Pilots and crews train extensively to prepare for things going wrong



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An EasyJet pilot trains in a flight simulator at the EasyJet CAE center near the Milan Malpensa airport in 2023, in Lonate Pozzolo, Italy. Pilots and crews train for things going wrong.

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An EasyJet pilot trains in a flight simulator at the EasyJet CAE center near the Milan Malpensa airport in 2023, in Lonate Pozzolo, Italy. Pilots and crews train for things going wrong.

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In flight simulators, pilots practice how to handle scenarios like landing in low visibility, having to abort a landing, dealing with a fire on board, or working through various equipment failures.

Situations like flying a plane with one engine are practiced in simulators all the time, says Douglas Boyd, an aviation research professor who directs a fear-of-flying program in Houston. “They’re not really raising the heart rate of the pilot because they’re so routine,” he says, though they still require the pilot to divert the plane and land early.

And when it comes to flight attendants, “there’s a big misconception” that their main job is serving drinks or helping passengers find their seats, says Anthony Brickhouse, a professor of aerospace safety at Embry-Riddle Aeronautical University in Daytona Beach, Fla. Instead, “the primary role of flight attendants is safety,” he told NPR in March.

Cabin crews are trained to lead evacuations in emergencies; United Airlines notes in a job description that flight attendants need to be able to operate oxygen systems, aircraft doors, evacuation slides, fire extinguishers, life rafts and communications and lighting systems.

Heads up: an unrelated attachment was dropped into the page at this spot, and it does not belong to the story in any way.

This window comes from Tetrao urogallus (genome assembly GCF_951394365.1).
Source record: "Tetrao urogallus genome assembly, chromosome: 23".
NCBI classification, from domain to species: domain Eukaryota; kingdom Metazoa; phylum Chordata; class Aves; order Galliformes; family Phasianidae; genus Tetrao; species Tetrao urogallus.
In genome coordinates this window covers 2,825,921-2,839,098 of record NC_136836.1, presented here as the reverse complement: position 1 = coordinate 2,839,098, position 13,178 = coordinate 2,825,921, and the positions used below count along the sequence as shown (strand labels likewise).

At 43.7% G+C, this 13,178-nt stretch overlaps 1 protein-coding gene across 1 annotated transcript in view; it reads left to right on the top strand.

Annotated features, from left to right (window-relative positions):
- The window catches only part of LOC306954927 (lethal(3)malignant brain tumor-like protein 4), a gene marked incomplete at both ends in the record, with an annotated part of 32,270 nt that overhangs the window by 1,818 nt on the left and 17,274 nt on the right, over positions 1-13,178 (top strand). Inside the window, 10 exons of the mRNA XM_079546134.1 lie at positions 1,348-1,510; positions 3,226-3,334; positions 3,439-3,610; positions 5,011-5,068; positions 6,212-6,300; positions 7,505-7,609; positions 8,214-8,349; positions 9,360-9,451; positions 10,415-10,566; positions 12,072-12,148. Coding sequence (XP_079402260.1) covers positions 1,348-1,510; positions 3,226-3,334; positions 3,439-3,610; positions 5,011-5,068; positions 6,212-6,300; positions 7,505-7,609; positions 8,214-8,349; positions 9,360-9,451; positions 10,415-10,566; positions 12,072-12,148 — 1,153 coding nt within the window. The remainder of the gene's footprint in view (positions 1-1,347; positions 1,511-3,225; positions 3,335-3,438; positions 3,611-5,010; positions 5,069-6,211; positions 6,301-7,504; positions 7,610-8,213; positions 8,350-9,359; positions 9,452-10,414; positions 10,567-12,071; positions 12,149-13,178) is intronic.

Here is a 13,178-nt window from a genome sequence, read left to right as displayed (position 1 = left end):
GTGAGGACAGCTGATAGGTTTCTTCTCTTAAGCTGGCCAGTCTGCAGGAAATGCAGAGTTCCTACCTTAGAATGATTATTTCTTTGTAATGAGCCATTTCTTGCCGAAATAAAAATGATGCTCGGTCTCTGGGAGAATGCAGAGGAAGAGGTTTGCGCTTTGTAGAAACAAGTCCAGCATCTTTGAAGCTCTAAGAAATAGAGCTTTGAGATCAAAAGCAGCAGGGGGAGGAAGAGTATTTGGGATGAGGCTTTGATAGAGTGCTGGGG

Emergency landings aren’t necessarily “emergencies”



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A person walks past a Boeing 737 Max 8 for United Airlines parked at Renton Municipal Airport adjacent to Boeing’s factory in Renton, Wash., on Jan. 25.

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A person walks past a Boeing 737 Max 8 for United Airlines parked at Renton Municipal Airport adjacent to Boeing’s factory in Renton, Wash., on Jan. 25.

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The phrase “emergency landing” is a bit of a misnomer used by the media, pilots say. They’re more often called “diversions” by pilots when the plane is forced to land somewhere other than the intended destination. It’s usually not because the plane is in immediate danger.

“I have made numerous diversionary landings where I wasn’t concerned about the safety of the airplane at all,” says John Cox, a longtime pilot and founder of the aviation consulting group Safety Operating Systems.

For example, news articles have covered multiple incidents of planes diverting due to cracked windshields.